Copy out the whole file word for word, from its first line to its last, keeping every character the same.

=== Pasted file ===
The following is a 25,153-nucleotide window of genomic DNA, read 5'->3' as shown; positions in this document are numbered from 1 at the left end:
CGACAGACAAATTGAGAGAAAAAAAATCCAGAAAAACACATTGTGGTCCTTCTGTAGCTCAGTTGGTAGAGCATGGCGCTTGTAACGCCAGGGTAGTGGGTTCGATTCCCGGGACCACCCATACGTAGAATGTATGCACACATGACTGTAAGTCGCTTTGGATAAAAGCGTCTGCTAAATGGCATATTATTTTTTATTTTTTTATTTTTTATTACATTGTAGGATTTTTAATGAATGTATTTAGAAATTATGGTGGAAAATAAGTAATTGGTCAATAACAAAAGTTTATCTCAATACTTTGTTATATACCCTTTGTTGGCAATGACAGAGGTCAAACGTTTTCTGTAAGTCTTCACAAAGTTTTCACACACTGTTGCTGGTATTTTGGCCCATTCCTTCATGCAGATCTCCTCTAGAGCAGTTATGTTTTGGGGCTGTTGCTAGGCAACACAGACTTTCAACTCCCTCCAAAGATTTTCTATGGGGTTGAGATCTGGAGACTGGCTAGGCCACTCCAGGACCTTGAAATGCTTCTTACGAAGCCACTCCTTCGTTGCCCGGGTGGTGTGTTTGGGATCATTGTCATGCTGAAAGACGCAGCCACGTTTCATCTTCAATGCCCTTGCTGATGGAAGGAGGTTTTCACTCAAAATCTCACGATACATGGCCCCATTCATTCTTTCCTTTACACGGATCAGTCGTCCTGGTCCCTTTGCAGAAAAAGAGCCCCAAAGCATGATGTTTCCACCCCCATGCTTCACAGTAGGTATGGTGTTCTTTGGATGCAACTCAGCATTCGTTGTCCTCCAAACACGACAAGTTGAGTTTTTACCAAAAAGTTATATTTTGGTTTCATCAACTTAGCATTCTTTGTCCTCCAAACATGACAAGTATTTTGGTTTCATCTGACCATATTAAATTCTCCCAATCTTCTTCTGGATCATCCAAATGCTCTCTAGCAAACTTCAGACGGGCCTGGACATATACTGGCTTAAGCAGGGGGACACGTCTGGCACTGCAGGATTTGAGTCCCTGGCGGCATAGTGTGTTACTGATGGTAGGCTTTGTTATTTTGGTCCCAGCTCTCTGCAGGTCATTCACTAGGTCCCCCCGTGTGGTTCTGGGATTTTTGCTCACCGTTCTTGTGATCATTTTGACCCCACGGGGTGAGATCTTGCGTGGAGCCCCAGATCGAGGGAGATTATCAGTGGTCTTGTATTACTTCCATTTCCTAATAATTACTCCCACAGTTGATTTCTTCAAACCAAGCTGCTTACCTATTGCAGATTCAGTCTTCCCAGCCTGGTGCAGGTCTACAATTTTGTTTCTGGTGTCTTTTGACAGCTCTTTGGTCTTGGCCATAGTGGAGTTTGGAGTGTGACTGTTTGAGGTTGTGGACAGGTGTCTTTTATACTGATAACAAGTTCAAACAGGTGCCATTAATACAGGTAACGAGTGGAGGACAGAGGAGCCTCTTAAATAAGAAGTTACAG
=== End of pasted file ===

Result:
The following is a 25,153-nucleotide window of genomic DNA, read 5'->3' as shown; positions in this document are numbered from 1 at the left end:
CGACAGACAAATTGAGAGAAAAAAAATCCAGAAAAACACATTGTGGTCCTTCTGTAGCTCAGTTGGTAGAGCATGGCGCTTGTAACGCCAGGGTAGTGGGTTCGATTCCCGGGACCACCCATACGTAGAATGTATGCACACATGACTGTAAGTCGCTTTGGATAAAAGCGTCTGCTAAATGGCATATTATTTTTTATTTTTTTATTTTTTATTACATTGTAGGATTTTTAATGAATGTATTTAGAAATTATGGTGGAAAATAAGTAATTGGTCAATAACAAAAGTTTATCTCAATACTTTGTTATATACCCTTTGTTGGCAATGACAGAGGTCAAACGTTTTCTGTAAGTCTTCACAAAGTTTTCACACACTGTTGCTGGTATTTTGGCCCATTCCTTCATGCAGATCTCCTCTAGAGCAGTTATGTTTTGGGGCTGTTGCTAGGCAACACAGACTTTCAACTCCCTCCAAAGATTTTCTATGGGGTTGAGATCTGGAGACTGGCTAGGCCACTCCAGGACCTTGAAATGCTTCTTACGAAGCCACTCCTTCGTTGCCCGGGTGGTGTGTTTGGGATCATTGTCATGCTGAAAGACGCAGCCACGTTTCATCTTCAATGCCCTTGCTGATGGAAGGAGGTTTTCACTCAAAATCTCACGATACATGGCCCCATTCATTCTTTCCTTTACACGGATCAGTCGTCCTGGTCCCTTTGCAGAAAAAGAGCCCCAAAGCATGATGTTTCCACCCCCATGCTTCACAGTAGGTATGGTGTTCTTTGGATGCAACTCAGCATTCGTTGTCCTCCAAACACGACAAGTTGAGTTTTTACCAAAAAGTTATATTTTGGTTTCATCAACTTAGCATTCTTTGTCCTCCAAACATGACAAGTATTTTGGTTTCATCTGACCATATTAAATTCTCCCAATCTTCTTCTGGATCATCCAAATGCTCTCTAGCAAACTTCAGACGGGCCTGGACATATACTGGCTTAAGCAGGGGGACACGTCTGGCACTGCAGGATTTGAGTCCCTGGCGGCATAGTGTGTTACTGATGGTAGGCTTTGTTATTTTGGTCCCAGCTCTCTGCAGGTCATTCACTAGGTCCCCCCGTGTGGTTCTGGGATTTTTGCTCACCGTTCTTGTGATCATTTTGACCCCACGGGGTGAGATCTTGCGTGGAGCCCCAGATCGAGGGAGATTATCAGTGGTCTTGTATTACTTCCATTTCCTAATAATTACTCCCACAGTTGATTTCTTCAAACCAAGCTGCTTACCTATTGCAGATTCAGTCTTCCCAGCCTGGTGCAGGTCTACAATTTTGTTTCTGGTGTCTTTTGACAGCTCTTTGGTCTTGGCCATAGTGGAGTTTGGAGTGTGACTGTTTGAGGTTGTGGACAGGTGTCTTTTATACTGATAACAAGTTCAAACAGGTGCCATTAATACAGGTAACGAGTGGAGGACAGAGGAGCCTCTTAAATAAGAAGTTACAG